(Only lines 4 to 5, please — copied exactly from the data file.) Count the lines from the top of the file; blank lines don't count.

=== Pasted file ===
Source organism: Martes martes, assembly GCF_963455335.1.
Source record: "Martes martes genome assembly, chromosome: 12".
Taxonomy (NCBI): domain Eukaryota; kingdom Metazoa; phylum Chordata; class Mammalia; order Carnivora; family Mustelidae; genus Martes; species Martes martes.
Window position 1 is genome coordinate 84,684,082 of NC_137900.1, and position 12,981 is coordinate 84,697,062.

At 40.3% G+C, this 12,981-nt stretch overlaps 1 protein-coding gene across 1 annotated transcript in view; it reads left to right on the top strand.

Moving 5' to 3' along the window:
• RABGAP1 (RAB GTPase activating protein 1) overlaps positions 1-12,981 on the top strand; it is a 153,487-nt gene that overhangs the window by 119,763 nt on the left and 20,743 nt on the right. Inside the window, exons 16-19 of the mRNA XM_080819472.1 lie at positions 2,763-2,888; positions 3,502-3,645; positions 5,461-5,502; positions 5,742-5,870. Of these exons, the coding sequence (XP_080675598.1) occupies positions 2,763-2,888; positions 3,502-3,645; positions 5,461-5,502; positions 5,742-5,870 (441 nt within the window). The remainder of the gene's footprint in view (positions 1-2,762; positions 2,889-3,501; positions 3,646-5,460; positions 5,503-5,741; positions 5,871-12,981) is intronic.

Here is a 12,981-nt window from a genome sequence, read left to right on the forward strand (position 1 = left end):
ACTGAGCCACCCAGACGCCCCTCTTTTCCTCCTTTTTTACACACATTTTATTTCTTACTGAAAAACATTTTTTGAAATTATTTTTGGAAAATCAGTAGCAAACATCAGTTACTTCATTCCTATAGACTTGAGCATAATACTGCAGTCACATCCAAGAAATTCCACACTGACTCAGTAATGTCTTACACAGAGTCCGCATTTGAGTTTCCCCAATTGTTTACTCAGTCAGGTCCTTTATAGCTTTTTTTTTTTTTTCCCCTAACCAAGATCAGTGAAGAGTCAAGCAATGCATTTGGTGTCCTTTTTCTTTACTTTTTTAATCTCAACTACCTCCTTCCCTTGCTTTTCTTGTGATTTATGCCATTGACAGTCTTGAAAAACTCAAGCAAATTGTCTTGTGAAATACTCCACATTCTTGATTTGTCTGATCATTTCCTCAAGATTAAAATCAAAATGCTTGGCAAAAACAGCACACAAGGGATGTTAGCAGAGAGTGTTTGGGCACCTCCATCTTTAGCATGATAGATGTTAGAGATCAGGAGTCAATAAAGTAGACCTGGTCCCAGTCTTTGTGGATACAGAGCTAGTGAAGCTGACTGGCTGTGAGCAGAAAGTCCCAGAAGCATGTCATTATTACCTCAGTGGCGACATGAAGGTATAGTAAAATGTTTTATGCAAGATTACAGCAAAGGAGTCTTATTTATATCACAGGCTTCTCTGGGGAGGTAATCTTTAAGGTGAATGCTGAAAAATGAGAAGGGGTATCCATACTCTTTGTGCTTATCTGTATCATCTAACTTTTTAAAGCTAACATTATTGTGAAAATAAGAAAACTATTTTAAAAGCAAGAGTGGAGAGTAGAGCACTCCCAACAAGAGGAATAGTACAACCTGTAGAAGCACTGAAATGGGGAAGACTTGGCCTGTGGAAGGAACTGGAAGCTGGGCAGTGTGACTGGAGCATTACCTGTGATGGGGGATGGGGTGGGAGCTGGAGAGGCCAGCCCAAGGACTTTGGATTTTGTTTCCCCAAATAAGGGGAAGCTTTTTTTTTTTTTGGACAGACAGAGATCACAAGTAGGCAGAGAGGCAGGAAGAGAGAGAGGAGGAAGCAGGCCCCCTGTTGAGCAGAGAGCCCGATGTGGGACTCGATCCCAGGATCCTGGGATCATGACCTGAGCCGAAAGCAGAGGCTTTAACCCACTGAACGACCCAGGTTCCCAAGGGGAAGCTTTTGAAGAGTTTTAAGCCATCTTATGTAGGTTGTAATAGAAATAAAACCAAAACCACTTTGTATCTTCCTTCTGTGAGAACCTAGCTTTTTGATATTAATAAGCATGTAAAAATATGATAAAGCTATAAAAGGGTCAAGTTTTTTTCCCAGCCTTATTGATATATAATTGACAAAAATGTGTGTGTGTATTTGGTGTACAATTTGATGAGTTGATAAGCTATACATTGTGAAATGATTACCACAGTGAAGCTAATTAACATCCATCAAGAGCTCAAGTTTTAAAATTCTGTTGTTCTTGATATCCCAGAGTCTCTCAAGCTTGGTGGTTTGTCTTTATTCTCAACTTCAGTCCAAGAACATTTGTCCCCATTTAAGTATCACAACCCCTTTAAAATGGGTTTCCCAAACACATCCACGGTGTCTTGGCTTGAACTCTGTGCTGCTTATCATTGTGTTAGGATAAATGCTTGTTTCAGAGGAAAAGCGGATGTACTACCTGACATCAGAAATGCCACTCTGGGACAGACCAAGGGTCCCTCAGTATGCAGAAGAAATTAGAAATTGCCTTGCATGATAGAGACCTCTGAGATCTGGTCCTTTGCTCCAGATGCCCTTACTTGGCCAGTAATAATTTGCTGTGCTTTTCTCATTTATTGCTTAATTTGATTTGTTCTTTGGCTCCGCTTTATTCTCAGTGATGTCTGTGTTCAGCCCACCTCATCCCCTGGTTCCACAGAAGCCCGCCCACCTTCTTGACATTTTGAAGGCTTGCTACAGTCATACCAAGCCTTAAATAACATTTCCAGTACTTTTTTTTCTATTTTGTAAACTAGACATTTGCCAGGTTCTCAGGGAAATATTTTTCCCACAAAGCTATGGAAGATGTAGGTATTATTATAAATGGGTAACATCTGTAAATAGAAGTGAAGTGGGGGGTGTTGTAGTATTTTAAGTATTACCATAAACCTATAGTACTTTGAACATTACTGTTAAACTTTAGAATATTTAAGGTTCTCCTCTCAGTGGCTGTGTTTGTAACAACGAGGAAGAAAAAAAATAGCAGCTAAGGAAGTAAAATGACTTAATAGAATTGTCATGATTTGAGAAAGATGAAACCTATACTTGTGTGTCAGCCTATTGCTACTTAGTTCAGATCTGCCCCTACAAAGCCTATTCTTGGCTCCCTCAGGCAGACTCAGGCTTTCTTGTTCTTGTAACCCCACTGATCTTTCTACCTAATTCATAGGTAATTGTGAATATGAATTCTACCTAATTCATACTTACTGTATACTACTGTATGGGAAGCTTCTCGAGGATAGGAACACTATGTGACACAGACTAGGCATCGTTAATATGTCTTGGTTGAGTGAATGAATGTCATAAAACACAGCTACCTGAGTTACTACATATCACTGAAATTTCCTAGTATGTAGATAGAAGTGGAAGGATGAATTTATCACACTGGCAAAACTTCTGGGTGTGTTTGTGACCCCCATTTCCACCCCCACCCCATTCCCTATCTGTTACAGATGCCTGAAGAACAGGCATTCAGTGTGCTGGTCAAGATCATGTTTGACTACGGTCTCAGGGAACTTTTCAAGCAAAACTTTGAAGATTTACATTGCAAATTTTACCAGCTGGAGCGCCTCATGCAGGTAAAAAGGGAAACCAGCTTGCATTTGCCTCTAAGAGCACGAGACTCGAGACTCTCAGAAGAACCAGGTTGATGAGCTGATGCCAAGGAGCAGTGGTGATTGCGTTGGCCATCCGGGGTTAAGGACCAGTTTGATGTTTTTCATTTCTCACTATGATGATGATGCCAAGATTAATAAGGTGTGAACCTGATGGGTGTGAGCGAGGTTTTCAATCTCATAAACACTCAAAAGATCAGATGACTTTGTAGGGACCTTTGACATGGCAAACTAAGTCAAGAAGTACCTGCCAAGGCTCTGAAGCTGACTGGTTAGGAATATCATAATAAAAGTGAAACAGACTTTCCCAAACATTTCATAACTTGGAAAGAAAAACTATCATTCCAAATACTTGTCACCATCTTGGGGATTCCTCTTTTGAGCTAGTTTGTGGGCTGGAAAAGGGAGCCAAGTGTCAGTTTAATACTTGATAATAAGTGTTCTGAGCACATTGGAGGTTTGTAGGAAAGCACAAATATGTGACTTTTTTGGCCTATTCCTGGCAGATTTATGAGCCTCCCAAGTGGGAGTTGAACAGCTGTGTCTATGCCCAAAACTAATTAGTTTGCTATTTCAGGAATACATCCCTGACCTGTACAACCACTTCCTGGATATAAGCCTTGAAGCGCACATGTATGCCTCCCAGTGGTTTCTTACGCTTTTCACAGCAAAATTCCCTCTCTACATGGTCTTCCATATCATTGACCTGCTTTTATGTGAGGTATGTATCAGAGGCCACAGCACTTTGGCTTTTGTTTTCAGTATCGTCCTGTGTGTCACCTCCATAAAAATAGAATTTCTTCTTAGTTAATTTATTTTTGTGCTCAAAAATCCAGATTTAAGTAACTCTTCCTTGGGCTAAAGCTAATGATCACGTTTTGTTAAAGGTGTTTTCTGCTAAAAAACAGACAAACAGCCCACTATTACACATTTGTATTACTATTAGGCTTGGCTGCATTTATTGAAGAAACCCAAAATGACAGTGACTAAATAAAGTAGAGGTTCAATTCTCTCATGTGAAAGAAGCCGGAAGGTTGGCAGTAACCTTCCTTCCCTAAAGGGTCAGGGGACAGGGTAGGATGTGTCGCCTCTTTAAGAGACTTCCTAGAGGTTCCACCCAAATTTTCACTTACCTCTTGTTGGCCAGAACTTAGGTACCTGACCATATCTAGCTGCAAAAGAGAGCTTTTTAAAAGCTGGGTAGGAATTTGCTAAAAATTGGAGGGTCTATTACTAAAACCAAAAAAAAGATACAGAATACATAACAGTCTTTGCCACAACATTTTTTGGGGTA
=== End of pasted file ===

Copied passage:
Window position 1 is genome coordinate 84,684,082 of NC_137900.1, and position 12,981 is coordinate 84,697,062.

At 40.3% G+C, this 12,981-nt stretch overlaps 1 protein-coding gene across 1 annotated transcript in view; it reads left to right on the top strand.